VOR123: Value-of-resilience

Unleashing Community Microgrids to deliver cost-effective resilience benefits to businesses, municipalities, and communities

Why we need a standardized value-of-resilience (VOR)


Everyone understands that there is significant value to the resilience provided by indefinite renewables-driven backup power. However, no one has yet quantified the value of this unparalleled resilience.

A value-of-resilience (VOR) standard is sorely needed, and its absence represents a significant gap in the market for Community Microgrids while learning is still in the early stages. As Microgrid Knowledge has noted, valuing resilience “is not so simple, yet may be the primary reason an organization installs a microgrid.”

A standardized VOR will allow all stakeholders to effectively consider VOR when analyzing Community Microgrid economics. This will result in Community Microgrids being widely deployed, and far greater resilience for communities.

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The VOR123 methodology

At the Clean Coalition, we’ve developed a standardized VOR metric to unleash this key market. Our VOR123 methodology makes it simple to quantify VOR by standardizing VOR for three tiers of loads — critical, priority, and discretionary loads — across all facility types:

  • Tier 1: Mission-critical, life-sustaining loads that warrant 100% resilience — usually about 10% of a facility’s total load.
  • Tier 2: Priority loads that should be maintained as long as doing so does not threaten the ability to maintain Tier 1 loads — usually about 15% of the total load.
  • Tier 3: Discretionary loads that should be maintained only when doing so does not threaten Tier 1 and Tier 2 resilience — usually about 75% of the total load.

The following figure illustrates the level of resilience anticipated from a solar+storage microgrid at a facility where the Tier 1 load is 10%, Tier 2 load is 15% and Tier 3 load is 75% and where enough solar can be included onsite to net-zero the site’s annual electricity consumption. The average anticipated resilience, in terms of percentage of time online, is as follows:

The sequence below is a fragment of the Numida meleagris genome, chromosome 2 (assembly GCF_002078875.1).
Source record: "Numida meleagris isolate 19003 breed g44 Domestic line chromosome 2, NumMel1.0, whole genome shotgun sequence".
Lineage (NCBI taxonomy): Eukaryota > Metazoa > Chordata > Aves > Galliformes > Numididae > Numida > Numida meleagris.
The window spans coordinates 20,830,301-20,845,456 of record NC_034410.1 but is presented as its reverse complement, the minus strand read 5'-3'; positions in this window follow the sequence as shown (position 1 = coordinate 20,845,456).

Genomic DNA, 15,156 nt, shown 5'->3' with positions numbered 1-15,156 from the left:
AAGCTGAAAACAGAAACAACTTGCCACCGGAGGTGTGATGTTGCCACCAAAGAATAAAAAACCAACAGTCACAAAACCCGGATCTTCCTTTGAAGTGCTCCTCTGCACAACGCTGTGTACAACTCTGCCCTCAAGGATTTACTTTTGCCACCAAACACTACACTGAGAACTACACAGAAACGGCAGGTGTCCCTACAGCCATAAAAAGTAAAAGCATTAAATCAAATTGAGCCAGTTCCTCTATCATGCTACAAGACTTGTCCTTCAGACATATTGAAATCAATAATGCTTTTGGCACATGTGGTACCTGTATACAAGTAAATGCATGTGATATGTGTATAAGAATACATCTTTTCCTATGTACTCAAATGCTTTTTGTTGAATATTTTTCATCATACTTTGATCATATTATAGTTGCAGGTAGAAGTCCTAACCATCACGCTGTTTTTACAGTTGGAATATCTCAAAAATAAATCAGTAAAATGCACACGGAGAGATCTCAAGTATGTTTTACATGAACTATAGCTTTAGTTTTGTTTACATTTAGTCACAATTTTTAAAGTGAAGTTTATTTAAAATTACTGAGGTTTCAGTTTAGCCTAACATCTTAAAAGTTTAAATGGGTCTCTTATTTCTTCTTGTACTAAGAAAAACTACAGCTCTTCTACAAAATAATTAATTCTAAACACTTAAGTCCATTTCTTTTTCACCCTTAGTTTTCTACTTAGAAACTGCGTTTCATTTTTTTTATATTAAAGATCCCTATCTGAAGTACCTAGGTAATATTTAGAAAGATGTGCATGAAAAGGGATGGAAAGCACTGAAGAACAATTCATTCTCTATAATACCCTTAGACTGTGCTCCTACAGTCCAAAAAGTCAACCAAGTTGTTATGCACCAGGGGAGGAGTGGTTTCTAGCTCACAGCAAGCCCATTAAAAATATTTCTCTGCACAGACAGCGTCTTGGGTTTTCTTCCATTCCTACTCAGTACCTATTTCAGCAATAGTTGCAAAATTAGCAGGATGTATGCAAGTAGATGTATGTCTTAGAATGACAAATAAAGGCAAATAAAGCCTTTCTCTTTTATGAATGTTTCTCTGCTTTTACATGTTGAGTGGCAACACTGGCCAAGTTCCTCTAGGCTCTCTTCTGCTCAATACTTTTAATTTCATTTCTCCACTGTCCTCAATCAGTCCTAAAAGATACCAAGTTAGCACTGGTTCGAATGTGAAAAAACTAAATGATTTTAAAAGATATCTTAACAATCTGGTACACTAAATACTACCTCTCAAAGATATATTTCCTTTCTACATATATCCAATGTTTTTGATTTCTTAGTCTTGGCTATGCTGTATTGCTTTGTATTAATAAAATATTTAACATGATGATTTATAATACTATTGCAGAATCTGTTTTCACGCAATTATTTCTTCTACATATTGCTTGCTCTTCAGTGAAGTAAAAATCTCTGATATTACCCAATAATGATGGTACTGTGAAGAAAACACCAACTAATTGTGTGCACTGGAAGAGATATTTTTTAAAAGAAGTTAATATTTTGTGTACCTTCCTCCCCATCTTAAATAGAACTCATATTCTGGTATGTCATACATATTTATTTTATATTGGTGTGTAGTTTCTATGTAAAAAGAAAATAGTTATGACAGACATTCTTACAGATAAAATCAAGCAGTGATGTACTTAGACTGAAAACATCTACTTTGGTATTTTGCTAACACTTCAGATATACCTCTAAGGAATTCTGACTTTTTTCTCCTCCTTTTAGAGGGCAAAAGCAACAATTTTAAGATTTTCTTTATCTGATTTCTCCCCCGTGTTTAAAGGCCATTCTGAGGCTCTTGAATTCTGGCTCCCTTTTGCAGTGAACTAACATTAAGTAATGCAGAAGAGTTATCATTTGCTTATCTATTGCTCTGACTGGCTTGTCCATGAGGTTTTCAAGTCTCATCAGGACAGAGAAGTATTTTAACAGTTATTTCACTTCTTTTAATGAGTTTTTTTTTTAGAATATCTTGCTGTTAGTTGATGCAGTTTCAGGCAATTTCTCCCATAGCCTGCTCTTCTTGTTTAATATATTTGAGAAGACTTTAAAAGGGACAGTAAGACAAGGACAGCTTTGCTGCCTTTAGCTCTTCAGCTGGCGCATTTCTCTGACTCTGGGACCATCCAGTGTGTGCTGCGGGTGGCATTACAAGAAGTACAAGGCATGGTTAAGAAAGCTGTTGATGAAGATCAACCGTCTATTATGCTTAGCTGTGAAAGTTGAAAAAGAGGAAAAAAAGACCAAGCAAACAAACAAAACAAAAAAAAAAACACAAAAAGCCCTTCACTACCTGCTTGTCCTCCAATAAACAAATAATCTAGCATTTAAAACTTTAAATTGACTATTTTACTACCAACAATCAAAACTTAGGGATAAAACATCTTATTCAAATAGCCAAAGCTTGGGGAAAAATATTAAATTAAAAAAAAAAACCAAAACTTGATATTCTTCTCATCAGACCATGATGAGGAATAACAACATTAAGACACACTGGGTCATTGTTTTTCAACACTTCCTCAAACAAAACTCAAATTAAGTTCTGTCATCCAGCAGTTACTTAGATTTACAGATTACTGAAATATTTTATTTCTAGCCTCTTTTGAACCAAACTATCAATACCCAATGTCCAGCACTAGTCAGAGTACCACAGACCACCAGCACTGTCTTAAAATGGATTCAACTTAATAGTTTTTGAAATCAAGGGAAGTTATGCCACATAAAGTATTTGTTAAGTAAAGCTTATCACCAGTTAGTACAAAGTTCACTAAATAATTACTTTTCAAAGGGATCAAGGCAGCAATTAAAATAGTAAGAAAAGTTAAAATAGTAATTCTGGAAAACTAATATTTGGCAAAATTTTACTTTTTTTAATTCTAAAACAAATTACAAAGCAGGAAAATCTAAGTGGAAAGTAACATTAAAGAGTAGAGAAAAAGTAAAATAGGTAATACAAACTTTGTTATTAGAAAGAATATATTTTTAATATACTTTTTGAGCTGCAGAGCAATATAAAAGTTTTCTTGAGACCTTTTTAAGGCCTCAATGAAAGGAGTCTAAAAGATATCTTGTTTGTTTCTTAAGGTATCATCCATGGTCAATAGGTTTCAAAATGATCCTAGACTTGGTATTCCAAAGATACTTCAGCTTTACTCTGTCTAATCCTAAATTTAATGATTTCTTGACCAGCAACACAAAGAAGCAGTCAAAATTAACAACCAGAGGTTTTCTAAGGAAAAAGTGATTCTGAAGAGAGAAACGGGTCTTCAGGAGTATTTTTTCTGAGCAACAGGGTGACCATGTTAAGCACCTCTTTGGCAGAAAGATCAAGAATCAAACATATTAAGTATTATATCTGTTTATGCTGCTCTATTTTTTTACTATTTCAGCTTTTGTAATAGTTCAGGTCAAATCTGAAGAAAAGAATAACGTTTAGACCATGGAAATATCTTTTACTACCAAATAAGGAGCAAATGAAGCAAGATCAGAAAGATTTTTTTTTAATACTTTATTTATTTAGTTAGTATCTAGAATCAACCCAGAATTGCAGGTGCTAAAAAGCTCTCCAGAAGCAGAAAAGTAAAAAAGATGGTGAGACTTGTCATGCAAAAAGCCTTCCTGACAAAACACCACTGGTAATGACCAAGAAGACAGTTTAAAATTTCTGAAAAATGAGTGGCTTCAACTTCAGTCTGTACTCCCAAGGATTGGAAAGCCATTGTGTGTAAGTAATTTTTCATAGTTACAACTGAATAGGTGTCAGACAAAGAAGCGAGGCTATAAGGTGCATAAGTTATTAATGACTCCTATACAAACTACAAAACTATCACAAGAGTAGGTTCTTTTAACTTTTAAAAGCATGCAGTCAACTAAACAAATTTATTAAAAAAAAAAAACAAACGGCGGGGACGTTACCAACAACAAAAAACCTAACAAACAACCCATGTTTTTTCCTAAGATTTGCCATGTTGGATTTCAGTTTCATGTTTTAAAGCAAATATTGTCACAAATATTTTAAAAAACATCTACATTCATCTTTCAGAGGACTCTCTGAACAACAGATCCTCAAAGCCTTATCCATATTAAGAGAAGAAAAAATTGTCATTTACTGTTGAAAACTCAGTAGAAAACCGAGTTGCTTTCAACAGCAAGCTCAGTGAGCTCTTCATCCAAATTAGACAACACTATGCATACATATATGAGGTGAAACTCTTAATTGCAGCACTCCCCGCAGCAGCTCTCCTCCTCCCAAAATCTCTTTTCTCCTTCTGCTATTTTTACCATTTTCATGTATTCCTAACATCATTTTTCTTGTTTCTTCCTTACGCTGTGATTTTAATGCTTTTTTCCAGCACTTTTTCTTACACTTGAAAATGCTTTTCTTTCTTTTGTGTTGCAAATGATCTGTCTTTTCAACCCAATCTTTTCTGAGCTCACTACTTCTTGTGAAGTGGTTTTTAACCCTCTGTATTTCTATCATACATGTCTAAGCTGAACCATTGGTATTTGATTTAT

• Tier 1: 100%
  • Tier 2: 80% (at least)
  • Tier 3: 25% (at least)
Percentage of time online for Tier 1, 2, and 3 loads for a Solar Microgrid designed for the University of California Santa Barbara with enough solar to achieve net zero and enough energy storage capacity to hold 2 hours of the nameplate solar (200 kWh energy storage per 100 kW solar).

Facilities within a grid area can be tiered in much the same way that the loads are tiered at a single facility — with Tier 1 facilities being the most critical to a community. The top emphasis will be to provision 100% resilience for Tier 1 loads at Tier 1 facilities, followed by the Tier 1 loads at other facilities and Tier 2 loads at critical community facilities.

VOR123 will help everyone understand that premiums are appropriate for Community Microgrids that can provide renewables-driven backup power to critical loads indefinitely, to priority loads almost constantly, and to all loads a lot of the time.

Learn more here

The VOR123 methodology was referenced in July 2020 by California Public Utilities Commission (CPUC) staff in a Concept Paper submitted as part of their microgrid proceeding, which is tasked with implementing California’s SB 1339 microgrid legislation (see pp. 94 and 112 of the PDF).

Also on this page:

Webinar: Valuing resilience of Solar Microgrids

The Clean Coalition’s Executive Director, Craig Lewis, presented on our value-of-resilience (VOR123) methodology during this webinar hosted by the Municipal Sustainable Energy Forum on 5 November 2020.

  • Craig’s presentation slides are available in PPT and PDF format.